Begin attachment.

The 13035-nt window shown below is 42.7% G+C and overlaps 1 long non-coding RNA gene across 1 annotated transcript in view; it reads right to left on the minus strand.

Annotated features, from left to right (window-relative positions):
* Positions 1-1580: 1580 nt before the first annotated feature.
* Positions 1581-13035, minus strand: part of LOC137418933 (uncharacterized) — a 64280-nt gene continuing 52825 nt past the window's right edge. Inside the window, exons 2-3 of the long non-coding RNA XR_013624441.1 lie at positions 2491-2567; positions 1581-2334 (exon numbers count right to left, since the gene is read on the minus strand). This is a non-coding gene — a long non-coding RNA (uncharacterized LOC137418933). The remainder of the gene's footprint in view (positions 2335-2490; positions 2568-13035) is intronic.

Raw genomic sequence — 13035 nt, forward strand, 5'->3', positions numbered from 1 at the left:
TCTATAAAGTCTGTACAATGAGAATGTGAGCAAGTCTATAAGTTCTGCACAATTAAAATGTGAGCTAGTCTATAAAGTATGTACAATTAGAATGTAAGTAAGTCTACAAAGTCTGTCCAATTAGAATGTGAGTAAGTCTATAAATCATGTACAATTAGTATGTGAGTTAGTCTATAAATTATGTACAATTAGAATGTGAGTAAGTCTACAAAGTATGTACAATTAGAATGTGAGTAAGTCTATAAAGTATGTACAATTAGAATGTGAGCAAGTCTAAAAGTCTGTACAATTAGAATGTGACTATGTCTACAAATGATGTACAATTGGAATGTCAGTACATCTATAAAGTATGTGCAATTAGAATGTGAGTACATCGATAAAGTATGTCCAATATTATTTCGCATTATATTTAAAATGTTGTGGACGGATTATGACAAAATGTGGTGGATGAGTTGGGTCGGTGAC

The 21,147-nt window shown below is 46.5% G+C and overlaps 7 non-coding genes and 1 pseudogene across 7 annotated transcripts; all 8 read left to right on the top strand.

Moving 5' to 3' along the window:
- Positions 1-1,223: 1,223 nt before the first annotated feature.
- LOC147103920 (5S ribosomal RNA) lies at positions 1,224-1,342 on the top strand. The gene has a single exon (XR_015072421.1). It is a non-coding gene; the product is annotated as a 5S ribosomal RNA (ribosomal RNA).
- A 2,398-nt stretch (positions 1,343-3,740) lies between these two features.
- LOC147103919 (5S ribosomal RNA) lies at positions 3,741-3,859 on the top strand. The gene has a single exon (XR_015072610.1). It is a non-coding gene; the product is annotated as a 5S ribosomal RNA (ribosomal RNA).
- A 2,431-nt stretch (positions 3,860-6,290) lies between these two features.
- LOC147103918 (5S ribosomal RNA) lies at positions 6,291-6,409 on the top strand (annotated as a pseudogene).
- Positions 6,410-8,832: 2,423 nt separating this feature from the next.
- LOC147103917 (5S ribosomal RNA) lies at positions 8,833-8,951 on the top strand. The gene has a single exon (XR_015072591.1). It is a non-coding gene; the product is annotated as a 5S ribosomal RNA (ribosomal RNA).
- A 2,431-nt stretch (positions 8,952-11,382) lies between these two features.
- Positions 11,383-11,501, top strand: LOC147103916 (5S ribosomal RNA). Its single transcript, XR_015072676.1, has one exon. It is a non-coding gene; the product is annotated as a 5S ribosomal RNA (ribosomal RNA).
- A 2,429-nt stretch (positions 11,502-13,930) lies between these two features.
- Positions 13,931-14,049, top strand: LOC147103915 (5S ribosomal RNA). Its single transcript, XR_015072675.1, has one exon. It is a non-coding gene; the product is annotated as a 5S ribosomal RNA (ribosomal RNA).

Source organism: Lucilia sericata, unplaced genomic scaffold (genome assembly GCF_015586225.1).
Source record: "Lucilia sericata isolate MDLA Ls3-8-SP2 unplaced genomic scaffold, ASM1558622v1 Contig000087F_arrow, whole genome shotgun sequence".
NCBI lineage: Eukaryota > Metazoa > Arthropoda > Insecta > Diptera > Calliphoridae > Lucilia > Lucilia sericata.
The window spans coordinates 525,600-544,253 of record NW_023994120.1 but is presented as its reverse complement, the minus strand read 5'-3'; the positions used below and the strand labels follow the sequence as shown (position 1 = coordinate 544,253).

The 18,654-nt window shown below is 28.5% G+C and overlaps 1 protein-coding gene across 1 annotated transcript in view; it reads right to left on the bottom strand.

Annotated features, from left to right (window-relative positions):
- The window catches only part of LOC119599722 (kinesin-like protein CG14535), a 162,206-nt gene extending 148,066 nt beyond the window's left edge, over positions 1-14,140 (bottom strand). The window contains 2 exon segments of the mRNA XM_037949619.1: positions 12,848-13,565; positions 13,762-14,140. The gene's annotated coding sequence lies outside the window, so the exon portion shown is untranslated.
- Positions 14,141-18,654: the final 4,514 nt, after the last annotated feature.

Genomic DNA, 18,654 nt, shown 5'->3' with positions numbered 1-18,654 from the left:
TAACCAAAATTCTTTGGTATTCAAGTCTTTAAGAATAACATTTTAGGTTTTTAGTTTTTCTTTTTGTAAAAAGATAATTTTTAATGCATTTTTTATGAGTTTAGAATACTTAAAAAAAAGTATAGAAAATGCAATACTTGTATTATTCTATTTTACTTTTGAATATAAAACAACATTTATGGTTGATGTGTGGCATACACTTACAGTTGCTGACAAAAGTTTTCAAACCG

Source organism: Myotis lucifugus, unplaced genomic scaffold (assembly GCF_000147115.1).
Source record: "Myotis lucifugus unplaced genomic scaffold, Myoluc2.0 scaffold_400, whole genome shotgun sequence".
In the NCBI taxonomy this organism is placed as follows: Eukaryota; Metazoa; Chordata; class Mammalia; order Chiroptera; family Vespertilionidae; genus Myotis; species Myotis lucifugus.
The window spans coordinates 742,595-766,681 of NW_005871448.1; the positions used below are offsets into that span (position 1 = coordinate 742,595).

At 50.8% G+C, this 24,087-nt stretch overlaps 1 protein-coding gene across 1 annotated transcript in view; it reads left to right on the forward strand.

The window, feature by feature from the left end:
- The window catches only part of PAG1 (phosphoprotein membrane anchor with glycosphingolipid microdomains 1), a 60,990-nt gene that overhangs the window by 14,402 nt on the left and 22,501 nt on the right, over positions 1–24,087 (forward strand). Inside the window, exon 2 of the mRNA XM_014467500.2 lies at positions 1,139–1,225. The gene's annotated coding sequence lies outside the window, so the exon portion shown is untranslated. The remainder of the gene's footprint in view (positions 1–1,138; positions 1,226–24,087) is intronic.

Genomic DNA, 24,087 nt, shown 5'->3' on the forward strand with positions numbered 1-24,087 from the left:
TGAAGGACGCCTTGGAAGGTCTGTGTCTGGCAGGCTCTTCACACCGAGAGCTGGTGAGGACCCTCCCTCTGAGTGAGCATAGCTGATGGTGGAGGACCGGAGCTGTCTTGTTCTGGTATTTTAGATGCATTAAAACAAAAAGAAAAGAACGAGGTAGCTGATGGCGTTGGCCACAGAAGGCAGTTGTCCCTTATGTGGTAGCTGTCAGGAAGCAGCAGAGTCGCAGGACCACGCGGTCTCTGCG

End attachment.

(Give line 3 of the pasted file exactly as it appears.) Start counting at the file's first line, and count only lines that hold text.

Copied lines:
* Positions 1-1580: 1580 nt before the first annotated feature.